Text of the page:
Fifty eight species of mammals are known to live at Craters of the Moon. Some animals, such as golden-mantled ground squirrels, chipmunks, yellow-bellied marmots, and mule deer, are common and seen by many visitors. However, since many desert animals are inactive during daylight hours or wary of humans, sightings can be truly special events. Tracks and scat are often the only sign of an animal’s presence.
Smaller mammals can more easily adapt to the hot climate and scarce water at Craters of the Moon. Their size makes migration more difficult, they require less food and water to live, and they have an easier time finding shelter than larger mammals. Rodents are numerous. There are twenty one species, including ten mice and seven squirrels.
Many animals have unique adaptations to allow their survival on the lava flows. American pikas at Craters of the Moon are darker than pika from the mountains and are rarely seen during the heat of a summer day, but are frequently seen and heard in the hours near dawn and dusk.
The many caves at Craters provide year-round refuge for eleven species of bats. During the summer months, little brown and long-eared bats are frequently seen in the campground and from the loop road as they feed on gnats and other small insects. Many caves also contain the nests of bushy-tailed woodrats. Although these are rarely seen, they are a common inhabitant of the lava flows.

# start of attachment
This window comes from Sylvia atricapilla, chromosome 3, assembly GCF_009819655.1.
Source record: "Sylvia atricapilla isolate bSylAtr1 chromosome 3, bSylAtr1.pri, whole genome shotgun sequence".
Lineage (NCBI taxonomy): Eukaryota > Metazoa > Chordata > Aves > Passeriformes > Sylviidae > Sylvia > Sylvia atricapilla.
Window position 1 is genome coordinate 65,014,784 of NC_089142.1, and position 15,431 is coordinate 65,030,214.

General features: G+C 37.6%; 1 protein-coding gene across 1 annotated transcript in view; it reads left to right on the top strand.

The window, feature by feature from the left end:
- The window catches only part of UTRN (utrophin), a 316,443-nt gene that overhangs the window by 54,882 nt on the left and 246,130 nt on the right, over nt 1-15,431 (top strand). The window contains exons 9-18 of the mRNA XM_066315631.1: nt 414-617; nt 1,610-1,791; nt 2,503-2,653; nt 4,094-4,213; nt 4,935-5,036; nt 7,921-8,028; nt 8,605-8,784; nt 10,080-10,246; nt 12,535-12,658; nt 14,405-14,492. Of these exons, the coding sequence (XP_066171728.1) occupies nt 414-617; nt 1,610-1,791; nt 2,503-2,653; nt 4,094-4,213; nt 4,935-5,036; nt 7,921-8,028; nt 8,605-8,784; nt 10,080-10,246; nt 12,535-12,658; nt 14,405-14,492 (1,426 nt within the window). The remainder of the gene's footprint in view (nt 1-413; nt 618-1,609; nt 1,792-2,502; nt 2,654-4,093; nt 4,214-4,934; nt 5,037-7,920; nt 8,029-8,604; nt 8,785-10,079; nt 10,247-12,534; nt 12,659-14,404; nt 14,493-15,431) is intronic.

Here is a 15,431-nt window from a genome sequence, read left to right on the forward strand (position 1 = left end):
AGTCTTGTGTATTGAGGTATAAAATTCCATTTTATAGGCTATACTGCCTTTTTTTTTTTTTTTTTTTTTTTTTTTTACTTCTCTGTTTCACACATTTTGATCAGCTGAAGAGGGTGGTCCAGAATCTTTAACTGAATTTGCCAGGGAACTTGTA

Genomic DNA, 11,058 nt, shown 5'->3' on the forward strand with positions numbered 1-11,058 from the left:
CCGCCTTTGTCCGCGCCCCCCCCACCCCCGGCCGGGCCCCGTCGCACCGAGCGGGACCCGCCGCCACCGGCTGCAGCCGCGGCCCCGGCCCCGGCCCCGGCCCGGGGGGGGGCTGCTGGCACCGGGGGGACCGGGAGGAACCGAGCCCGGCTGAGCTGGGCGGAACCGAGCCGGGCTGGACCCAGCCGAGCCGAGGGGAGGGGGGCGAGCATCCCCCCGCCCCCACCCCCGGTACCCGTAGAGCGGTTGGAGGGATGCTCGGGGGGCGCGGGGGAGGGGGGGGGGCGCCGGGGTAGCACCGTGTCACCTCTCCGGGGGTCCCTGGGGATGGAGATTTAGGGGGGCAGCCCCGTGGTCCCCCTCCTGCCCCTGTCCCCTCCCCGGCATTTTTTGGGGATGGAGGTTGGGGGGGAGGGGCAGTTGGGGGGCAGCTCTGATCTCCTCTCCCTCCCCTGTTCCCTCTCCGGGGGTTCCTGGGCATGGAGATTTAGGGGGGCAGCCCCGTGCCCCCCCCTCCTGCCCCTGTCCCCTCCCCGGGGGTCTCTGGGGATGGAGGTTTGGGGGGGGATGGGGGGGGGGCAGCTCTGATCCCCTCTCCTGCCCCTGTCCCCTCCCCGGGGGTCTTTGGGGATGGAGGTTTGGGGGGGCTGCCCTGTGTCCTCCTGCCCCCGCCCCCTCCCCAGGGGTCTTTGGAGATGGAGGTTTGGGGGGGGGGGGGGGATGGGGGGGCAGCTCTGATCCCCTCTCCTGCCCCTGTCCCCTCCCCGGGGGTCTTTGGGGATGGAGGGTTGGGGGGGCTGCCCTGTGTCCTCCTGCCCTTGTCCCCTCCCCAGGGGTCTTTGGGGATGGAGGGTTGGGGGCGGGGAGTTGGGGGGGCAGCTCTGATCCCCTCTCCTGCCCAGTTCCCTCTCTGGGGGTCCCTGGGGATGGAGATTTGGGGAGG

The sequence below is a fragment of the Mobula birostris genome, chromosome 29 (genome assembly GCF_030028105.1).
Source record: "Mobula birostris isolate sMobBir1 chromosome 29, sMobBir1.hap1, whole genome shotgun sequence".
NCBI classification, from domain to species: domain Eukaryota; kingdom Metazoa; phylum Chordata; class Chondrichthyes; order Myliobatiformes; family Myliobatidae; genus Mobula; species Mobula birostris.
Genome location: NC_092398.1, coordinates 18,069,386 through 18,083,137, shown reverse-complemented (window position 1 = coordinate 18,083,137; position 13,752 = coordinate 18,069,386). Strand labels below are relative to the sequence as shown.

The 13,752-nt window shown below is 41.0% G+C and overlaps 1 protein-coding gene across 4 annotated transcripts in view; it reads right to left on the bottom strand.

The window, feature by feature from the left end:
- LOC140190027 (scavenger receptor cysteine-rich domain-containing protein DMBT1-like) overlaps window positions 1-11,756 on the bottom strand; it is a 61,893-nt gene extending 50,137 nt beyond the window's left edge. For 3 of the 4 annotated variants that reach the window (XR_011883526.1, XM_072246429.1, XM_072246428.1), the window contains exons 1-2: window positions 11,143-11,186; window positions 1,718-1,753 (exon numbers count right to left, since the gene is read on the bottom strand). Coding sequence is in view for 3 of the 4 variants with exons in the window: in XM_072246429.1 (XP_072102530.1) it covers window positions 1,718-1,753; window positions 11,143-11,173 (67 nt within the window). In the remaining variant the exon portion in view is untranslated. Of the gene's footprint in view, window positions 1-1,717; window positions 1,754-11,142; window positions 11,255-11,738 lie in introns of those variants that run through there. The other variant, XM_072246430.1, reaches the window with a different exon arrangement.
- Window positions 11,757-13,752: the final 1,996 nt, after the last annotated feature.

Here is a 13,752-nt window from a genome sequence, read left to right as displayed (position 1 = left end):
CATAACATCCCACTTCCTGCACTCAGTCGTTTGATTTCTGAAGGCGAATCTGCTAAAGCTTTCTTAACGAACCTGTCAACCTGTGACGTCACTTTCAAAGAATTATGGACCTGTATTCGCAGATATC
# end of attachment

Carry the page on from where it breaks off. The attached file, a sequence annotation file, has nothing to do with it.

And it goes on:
Larger mammals, like mule deer and elk, must cover greater territory in order to find food and water, and sometimes migrate to nearby mountains during the summer. Mule deer have a unique dual migration where they migrate to mid elevations in the spring and to higher elevations in the late summer as vegetation dries out. America’s antelope, the pronghorn, migrates through Craters in the spring and fall and newborns are sometimes seen with their mothers in the spring.
Did You Know?
"the Devil's Vomit" is how one Oregon- bound pioneer described his encounter with Craters of the Moon. Hundreds of pioneers travelled through the area on the Goodale's Cutoff section of the Oregon trail in the 1850's and 1860's. More...